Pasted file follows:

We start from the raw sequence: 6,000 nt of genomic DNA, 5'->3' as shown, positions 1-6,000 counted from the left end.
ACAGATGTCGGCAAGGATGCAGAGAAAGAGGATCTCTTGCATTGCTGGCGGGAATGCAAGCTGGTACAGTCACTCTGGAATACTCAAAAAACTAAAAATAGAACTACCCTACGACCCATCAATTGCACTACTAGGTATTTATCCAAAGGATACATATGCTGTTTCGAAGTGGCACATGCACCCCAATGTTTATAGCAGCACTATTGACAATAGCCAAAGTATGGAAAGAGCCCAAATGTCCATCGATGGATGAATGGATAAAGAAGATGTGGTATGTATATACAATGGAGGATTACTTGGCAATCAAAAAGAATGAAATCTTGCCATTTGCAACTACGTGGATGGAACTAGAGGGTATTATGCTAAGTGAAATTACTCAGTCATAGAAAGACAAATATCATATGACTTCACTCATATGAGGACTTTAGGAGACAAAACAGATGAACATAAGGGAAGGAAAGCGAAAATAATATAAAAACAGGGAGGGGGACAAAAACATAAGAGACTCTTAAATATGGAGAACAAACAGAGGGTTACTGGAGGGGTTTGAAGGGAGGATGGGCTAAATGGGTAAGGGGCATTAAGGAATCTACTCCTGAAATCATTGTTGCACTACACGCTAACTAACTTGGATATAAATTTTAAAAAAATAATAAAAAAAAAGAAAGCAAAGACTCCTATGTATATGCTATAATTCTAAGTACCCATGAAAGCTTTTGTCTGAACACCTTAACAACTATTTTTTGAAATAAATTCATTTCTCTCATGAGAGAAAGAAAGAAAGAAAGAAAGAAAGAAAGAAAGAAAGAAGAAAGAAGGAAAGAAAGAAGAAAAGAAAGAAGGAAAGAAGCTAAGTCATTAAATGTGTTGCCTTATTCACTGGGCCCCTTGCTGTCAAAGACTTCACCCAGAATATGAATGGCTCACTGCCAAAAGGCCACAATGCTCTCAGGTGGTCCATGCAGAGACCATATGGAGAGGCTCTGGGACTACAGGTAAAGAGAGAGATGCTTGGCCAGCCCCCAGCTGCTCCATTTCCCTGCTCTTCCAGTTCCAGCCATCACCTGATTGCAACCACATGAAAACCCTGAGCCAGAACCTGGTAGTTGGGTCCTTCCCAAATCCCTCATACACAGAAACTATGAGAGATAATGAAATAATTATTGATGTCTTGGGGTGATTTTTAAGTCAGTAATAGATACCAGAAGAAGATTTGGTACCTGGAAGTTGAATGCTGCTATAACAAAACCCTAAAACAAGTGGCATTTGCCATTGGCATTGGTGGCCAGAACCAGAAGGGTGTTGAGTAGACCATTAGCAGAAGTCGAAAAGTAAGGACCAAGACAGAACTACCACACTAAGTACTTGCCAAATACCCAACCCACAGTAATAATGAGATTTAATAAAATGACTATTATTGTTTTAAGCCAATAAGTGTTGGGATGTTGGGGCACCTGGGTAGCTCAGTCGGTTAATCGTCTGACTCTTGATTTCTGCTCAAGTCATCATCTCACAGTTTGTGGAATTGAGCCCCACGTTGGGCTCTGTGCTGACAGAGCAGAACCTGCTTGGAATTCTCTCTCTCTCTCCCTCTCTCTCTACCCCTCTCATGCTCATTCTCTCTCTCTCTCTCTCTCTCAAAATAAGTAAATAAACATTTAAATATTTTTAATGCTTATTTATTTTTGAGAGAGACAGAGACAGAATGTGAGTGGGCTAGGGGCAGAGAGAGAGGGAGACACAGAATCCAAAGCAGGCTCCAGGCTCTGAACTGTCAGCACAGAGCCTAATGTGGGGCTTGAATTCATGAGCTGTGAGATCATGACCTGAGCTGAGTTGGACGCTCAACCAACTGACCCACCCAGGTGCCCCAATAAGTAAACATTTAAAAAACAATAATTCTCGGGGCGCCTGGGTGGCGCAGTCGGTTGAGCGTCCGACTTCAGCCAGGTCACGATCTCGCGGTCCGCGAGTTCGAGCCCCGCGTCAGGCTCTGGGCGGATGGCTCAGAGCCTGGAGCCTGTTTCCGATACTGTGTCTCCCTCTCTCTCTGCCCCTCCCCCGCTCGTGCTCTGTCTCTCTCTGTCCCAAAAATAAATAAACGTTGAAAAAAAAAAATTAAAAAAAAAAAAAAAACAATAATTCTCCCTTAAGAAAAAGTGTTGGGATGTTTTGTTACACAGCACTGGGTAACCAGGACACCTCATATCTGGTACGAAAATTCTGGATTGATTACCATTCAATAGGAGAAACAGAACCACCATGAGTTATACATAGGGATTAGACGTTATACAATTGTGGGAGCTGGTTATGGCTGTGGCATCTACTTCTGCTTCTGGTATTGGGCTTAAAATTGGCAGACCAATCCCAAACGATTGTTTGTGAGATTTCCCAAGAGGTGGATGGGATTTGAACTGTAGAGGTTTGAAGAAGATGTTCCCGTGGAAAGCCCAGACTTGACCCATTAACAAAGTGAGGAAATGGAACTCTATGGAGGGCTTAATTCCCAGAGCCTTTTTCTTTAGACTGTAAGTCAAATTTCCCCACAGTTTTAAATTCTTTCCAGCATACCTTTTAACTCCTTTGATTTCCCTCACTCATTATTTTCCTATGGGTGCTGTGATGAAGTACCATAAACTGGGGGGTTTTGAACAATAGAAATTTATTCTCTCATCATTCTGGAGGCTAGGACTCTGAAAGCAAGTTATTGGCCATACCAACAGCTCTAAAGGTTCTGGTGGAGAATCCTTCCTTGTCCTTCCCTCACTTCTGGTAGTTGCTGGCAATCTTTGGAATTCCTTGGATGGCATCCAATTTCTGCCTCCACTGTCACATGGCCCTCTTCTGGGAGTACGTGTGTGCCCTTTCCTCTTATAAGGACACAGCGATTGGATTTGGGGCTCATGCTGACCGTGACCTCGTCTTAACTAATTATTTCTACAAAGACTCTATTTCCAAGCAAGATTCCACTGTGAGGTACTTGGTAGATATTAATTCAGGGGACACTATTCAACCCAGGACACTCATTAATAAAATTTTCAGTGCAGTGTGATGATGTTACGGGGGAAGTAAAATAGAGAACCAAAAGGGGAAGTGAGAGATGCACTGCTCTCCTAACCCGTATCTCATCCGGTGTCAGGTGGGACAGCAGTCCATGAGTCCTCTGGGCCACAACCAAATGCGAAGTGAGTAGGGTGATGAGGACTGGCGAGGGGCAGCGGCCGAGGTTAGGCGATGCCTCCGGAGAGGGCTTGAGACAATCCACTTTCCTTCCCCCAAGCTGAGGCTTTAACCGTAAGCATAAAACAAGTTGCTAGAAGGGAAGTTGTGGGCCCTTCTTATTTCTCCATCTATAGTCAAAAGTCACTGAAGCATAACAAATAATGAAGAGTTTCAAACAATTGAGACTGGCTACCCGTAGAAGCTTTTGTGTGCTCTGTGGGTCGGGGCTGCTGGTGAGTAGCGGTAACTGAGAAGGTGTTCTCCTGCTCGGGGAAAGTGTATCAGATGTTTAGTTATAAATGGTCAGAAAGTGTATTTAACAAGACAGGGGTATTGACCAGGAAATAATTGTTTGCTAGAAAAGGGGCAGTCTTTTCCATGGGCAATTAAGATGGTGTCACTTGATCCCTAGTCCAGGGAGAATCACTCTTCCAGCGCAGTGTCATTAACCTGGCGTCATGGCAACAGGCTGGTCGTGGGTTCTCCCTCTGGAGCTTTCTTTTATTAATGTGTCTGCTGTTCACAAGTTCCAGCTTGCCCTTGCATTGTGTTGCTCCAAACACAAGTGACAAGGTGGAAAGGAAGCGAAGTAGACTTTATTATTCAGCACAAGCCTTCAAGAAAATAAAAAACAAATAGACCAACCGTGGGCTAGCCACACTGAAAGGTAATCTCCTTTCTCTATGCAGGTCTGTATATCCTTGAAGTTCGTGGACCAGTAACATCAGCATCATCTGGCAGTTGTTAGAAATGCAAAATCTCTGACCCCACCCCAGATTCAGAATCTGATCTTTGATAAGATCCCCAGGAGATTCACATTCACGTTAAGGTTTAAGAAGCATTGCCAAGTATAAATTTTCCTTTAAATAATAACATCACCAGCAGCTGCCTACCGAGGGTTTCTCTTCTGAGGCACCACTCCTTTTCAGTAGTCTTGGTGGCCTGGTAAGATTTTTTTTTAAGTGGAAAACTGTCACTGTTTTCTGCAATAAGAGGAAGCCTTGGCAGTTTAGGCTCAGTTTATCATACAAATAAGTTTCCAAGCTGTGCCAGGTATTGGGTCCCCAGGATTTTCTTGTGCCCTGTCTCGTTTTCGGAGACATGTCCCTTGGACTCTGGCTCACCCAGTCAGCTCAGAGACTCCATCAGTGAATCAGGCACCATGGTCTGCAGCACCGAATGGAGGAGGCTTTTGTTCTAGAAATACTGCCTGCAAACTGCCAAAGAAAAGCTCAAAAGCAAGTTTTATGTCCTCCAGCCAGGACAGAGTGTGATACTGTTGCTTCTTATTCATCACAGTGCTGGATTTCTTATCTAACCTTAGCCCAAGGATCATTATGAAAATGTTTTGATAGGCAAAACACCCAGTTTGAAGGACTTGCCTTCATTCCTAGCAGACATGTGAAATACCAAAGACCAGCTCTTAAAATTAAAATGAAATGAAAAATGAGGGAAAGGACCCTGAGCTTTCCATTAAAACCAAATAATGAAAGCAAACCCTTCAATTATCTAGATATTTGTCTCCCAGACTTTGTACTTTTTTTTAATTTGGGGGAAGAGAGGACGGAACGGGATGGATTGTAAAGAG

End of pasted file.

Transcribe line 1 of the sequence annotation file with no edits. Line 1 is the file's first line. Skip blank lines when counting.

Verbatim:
We start from the raw sequence: 6,000 nt of genomic DNA, 5'->3' as shown, positions 1-6,000 counted from the left end.